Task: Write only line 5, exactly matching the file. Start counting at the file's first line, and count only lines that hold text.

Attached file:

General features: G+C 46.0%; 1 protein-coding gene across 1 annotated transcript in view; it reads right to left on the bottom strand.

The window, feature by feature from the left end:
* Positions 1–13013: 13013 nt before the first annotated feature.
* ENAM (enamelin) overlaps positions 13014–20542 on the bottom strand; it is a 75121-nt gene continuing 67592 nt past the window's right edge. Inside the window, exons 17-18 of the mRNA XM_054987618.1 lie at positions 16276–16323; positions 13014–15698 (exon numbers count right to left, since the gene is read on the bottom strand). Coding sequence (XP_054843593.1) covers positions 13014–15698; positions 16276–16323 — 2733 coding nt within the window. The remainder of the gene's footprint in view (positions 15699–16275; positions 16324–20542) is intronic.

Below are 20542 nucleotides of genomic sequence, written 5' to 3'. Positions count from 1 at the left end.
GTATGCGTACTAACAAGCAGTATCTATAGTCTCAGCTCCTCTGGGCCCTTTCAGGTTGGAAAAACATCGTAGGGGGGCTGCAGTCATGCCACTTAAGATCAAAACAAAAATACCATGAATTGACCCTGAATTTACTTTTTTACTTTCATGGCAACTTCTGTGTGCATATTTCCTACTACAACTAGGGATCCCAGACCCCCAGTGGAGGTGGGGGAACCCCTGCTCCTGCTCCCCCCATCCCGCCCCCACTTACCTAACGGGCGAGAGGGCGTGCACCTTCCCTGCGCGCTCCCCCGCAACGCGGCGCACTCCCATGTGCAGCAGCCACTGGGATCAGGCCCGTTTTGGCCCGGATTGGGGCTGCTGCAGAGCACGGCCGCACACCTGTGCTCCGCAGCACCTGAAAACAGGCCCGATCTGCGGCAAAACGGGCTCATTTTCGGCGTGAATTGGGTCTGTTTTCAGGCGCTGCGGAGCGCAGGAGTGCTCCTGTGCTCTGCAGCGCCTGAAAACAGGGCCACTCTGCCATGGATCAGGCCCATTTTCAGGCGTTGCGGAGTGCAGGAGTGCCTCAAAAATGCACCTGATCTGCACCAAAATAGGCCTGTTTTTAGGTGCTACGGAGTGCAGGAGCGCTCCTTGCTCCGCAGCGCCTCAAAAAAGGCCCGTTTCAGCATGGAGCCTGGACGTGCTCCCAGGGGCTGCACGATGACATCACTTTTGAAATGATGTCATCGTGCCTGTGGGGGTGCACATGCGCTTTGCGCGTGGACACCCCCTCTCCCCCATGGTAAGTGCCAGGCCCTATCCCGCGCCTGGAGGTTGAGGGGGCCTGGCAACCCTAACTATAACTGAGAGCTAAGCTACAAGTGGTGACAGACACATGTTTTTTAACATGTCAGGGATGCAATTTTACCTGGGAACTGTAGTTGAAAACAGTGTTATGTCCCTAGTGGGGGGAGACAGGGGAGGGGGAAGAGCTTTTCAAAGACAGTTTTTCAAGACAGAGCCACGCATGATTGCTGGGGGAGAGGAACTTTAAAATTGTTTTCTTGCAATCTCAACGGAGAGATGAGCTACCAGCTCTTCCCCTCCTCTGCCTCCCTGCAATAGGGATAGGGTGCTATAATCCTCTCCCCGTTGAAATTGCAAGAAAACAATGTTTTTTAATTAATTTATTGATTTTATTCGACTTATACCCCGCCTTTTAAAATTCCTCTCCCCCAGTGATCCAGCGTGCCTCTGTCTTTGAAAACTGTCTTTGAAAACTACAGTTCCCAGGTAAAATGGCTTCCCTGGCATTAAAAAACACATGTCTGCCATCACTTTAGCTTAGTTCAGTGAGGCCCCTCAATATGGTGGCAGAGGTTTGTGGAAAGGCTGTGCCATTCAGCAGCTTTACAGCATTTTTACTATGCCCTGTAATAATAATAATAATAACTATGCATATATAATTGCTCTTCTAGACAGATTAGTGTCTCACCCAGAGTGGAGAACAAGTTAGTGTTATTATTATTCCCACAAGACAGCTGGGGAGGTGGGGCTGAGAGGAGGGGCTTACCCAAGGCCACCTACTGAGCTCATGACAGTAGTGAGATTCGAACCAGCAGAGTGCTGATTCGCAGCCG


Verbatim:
Below are 20542 nucleotides of genomic sequence, written 5' to 3'. Positions count from 1 at the left end.